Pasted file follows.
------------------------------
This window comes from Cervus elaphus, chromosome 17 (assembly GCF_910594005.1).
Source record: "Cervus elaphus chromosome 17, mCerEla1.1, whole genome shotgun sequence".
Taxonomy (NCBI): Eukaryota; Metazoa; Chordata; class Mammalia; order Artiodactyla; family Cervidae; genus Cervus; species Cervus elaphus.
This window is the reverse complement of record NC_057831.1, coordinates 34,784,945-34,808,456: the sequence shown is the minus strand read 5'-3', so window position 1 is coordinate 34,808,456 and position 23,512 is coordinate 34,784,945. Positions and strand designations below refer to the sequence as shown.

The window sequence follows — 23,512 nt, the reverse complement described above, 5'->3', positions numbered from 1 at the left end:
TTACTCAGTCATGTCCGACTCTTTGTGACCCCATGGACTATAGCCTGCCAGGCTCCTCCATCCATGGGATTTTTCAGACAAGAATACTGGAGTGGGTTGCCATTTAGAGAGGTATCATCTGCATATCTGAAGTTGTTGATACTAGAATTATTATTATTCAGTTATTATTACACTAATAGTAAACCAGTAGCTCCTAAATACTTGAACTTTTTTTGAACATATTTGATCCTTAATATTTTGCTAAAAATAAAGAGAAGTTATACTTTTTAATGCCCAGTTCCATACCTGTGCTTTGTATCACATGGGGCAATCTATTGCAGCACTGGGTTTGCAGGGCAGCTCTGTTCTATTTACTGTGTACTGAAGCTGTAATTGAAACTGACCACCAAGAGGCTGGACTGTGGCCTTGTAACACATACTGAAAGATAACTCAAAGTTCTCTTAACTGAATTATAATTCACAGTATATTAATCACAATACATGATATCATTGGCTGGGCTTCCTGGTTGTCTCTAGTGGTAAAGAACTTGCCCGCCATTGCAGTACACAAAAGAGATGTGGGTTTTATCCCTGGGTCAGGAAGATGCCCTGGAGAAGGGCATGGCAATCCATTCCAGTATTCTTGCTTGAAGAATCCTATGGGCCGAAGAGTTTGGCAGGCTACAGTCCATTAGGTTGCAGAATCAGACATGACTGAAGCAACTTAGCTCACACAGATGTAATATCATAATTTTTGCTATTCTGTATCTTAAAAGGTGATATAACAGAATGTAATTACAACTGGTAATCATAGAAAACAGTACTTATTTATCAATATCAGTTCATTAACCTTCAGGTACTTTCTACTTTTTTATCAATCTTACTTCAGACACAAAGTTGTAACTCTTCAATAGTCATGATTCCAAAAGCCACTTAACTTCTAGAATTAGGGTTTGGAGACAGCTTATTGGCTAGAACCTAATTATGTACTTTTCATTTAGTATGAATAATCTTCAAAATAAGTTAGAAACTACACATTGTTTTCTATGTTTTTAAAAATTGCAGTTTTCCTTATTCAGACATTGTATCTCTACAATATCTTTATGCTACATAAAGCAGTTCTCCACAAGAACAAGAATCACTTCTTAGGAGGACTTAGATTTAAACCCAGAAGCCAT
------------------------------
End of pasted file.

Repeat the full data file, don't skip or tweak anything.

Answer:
This window comes from Cervus elaphus, chromosome 17 (assembly GCF_910594005.1).
Source record: "Cervus elaphus chromosome 17, mCerEla1.1, whole genome shotgun sequence".
Taxonomy (NCBI): Eukaryota; Metazoa; Chordata; class Mammalia; order Artiodactyla; family Cervidae; genus Cervus; species Cervus elaphus.
This window is the reverse complement of record NC_057831.1, coordinates 34,784,945-34,808,456: the sequence shown is the minus strand read 5'-3', so window position 1 is coordinate 34,808,456 and position 23,512 is coordinate 34,784,945. Positions and strand designations below refer to the sequence as shown.

The window sequence follows — 23,512 nt, the reverse complement described above, 5'->3', positions numbered from 1 at the left end:
TTACTCAGTCATGTCCGACTCTTTGTGACCCCATGGACTATAGCCTGCCAGGCTCCTCCATCCATGGGATTTTTCAGACAAGAATACTGGAGTGGGTTGCCATTTAGAGAGGTATCATCTGCATATCTGAAGTTGTTGATACTAGAATTATTATTATTCAGTTATTATTACACTAATAGTAAACCAGTAGCTCCTAAATACTTGAACTTTTTTTGAACATATTTGATCCTTAATATTTTGCTAAAAATAAAGAGAAGTTATACTTTTTAATGCCCAGTTCCATACCTGTGCTTTGTATCACATGGGGCAATCTATTGCAGCACTGGGTTTGCAGGGCAGCTCTGTTCTATTTACTGTGTACTGAAGCTGTAATTGAAACTGACCACCAAGAGGCTGGACTGTGGCCTTGTAACACATACTGAAAGATAACTCAAAGTTCTCTTAACTGAATTATAATTCACAGTATATTAATCACAATACATGATATCATTGGCTGGGCTTCCTGGTTGTCTCTAGTGGTAAAGAACTTGCCCGCCATTGCAGTACACAAAAGAGATGTGGGTTTTATCCCTGGGTCAGGAAGATGCCCTGGAGAAGGGCATGGCAATCCATTCCAGTATTCTTGCTTGAAGAATCCTATGGGCCGAAGAGTTTGGCAGGCTACAGTCCATTAGGTTGCAGAATCAGACATGACTGAAGCAACTTAGCTCACACAGATGTAATATCATAATTTTTGCTATTCTGTATCTTAAAAGGTGATATAACAGAATGTAATTACAACTGGTAATCATAGAAAACAGTACTTATTTATCAATATCAGTTCATTAACCTTCAGGTACTTTCTACTTTTTTATCAATCTTACTTCAGACACAAAGTTGTAACTCTTCAATAGTCATGATTCCAAAAGCCACTTAACTTCTAGAATTAGGGTTTGGAGACAGCTTATTGGCTAGAACCTAATTATGTACTTTTCATTTAGTATGAATAATCTTCAAAATAAGTTAGAAACTACACATTGTTTTCTATGTTTTTAAAAATTGCAGTTTTCCTTATTCAGACATTGTATCTCTACAATATCTTTATGCTACATAAAGCAGTTCTCCACAAGAACAAGAATCACTTCTTAGGAGGACTTAGATTTAAACCCAGAAGCCAT